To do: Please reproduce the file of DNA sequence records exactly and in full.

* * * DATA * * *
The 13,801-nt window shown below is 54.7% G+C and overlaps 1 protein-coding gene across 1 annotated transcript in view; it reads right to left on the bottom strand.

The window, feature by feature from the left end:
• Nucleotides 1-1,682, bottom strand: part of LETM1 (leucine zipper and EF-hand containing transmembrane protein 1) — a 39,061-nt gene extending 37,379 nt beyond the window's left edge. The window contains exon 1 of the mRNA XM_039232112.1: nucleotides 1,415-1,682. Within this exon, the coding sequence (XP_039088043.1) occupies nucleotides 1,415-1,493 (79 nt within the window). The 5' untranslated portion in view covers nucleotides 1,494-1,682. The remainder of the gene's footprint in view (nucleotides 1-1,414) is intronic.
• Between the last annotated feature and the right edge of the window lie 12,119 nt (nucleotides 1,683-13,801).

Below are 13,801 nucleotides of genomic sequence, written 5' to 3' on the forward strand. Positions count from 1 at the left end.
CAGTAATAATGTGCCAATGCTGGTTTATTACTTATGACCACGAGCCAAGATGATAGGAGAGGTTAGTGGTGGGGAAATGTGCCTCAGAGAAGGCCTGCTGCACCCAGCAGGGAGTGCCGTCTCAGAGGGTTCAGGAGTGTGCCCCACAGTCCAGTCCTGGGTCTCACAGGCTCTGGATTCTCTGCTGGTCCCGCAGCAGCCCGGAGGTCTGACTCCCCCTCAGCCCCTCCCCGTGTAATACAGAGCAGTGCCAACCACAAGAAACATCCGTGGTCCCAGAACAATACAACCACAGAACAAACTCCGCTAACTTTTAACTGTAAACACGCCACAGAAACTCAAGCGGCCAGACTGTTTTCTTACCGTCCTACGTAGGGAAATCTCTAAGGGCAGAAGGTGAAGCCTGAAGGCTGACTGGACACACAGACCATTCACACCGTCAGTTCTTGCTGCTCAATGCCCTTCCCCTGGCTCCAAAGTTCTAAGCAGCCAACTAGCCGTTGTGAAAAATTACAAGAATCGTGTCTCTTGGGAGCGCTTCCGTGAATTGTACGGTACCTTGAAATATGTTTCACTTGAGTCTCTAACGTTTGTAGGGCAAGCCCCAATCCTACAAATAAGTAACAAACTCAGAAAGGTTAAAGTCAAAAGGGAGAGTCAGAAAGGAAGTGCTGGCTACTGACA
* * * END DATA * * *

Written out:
The 13,801-nt window shown below is 54.7% G+C and overlaps 1 protein-coding gene across 1 annotated transcript in view; it reads right to left on the bottom strand.

The window, feature by feature from the left end:
• Nucleotides 1-1,682, bottom strand: part of LETM1 (leucine zipper and EF-hand containing transmembrane protein 1) — a 39,061-nt gene extending 37,379 nt beyond the window's left edge. The window contains exon 1 of the mRNA XM_039232112.1: nucleotides 1,415-1,682. Within this exon, the coding sequence (XP_039088043.1) occupies nucleotides 1,415-1,493 (79 nt within the window). The 5' untranslated portion in view covers nucleotides 1,494-1,682. The remainder of the gene's footprint in view (nucleotides 1-1,414) is intronic.
• Between the last annotated feature and the right edge of the window lie 12,119 nt (nucleotides 1,683-13,801).

Below are 13,801 nucleotides of genomic sequence, written 5' to 3' on the forward strand. Positions count from 1 at the left end.
CAGTAATAATGTGCCAATGCTGGTTTATTACTTATGACCACGAGCCAAGATGATAGGAGAGGTTAGTGGTGGGGAAATGTGCCTCAGAGAAGGCCTGCTGCACCCAGCAGGGAGTGCCGTCTCAGAGGGTTCAGGAGTGTGCCCCACAGTCCAGTCCTGGGTCTCACAGGCTCTGGATTCTCTGCTGGTCCCGCAGCAGCCCGGAGGTCTGACTCCCCCTCAGCCCCTCCCCGTGTAATACAGAGCAGTGCCAACCACAAGAAACATCCGTGGTCCCAGAACAATACAACCACAGAACAAACTCCGCTAACTTTTAACTGTAAACACGCCACAGAAACTCAAGCGGCCAGACTGTTTTCTTACCGTCCTACGTAGGGAAATCTCTAAGGGCAGAAGGTGAAGCCTGAAGGCTGACTGGACACACAGACCATTCACACCGTCAGTTCTTGCTGCTCAATGCCCTTCCCCTGGCTCCAAAGTTCTAAGCAGCCAACTAGCCGTTGTGAAAAATTACAAGAATCGTGTCTCTTGGGAGCGCTTCCGTGAATTGTACGGTACCTTGAAATATGTTTCACTTGAGTCTCTAACGTTTGTAGGGCAAGCCCCAATCCTACAAATAAGTAACAAACTCAGAAAGGTTAAAGTCAAAAGGGAGAGTCAGAAAGGAAGTGCTGGCTACTGACA